Having done one excerpt today, I thought I might as well tackle Paul Kincaid’s Iain M. Banks (Modern Masters of Science Fiction). We only get one chapter of this biography (Chapter 2, which mostly revolves around the Culture books), which is probably for the best as I haven’t read any Iain Banks and am unlikely to be a useful audience. It’s thirty pages, and I thought I could knock this one off very quickly, but oh dear, it was dull. I think you have to be a very engaging writer to write extended literary criticism of an author and make it interesting to people who haven’t read that author, and… this doesn’t manage it.
Andrew has actually read some Banks (though not the ones reviewed in this chapter), and he actually reads literary criticism for fun (why?), so he obligingly read the chapter when I gave up on it, and provided some comments.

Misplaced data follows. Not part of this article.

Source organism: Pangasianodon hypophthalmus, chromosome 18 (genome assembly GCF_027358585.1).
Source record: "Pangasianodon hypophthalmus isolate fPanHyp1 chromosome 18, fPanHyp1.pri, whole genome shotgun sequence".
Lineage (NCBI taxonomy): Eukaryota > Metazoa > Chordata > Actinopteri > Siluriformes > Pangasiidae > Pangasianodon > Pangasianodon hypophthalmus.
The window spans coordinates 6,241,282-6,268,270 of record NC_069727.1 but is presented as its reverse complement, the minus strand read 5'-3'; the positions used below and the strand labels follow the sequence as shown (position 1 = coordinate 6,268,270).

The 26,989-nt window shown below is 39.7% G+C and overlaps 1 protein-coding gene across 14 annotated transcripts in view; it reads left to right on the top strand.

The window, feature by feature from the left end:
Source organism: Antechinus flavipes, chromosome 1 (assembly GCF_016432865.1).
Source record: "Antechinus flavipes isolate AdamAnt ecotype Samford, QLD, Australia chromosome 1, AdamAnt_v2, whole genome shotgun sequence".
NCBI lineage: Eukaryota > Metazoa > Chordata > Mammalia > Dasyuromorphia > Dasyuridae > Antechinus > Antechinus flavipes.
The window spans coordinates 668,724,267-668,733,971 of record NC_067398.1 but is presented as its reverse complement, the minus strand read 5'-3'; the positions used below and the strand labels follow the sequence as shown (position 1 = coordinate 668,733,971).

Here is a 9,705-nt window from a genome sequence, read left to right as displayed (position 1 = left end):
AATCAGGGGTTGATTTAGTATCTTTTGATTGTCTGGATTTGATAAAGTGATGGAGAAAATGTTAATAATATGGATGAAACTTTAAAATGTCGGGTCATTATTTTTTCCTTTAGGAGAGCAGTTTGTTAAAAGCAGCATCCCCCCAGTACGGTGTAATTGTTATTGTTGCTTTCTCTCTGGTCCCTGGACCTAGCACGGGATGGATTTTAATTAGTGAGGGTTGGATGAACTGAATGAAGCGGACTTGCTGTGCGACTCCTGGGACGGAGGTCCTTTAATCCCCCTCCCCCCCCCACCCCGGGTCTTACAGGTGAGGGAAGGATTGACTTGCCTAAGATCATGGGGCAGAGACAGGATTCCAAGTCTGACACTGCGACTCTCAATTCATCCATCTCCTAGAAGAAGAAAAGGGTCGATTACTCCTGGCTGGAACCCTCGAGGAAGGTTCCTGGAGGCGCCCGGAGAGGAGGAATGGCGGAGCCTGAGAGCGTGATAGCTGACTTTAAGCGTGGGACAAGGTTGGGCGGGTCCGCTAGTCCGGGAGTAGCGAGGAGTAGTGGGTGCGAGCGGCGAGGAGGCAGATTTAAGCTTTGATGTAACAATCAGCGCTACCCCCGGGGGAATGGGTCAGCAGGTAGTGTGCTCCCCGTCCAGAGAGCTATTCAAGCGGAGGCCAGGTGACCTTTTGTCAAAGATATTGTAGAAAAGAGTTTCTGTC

Behold, the wisdom of Andrew!
I don’t know how to rank this one. I imagine it is doing what it is trying to do, and this is probably a worthwhile thing, and Andrew enjoyed it, so it clearly wasn’t a bad book, but it was fairly unreadable from my perspective. I sort of want to rank it above the Ellison book, because apparently I’d rather be bored than aggravated, but this is probably not fair. Part of me wants to leave them both off the ballot, but that doesn’t seem right, either.
Fortunately, based on Andrew’s review, I feel that I *can* now put it above the Ellison book, which is very pleasing, because did I mention that I really took against Ellison?
(All of this begs the question, how do we judge quality, in any case? Readability for the widest possible audience? Quality of writing – not a useful category when there is no actual bad writing to be seen here –? Personal enjoyment? I’m hoping that the last three related works will just blow me away so that my votes for these two don’t matter.)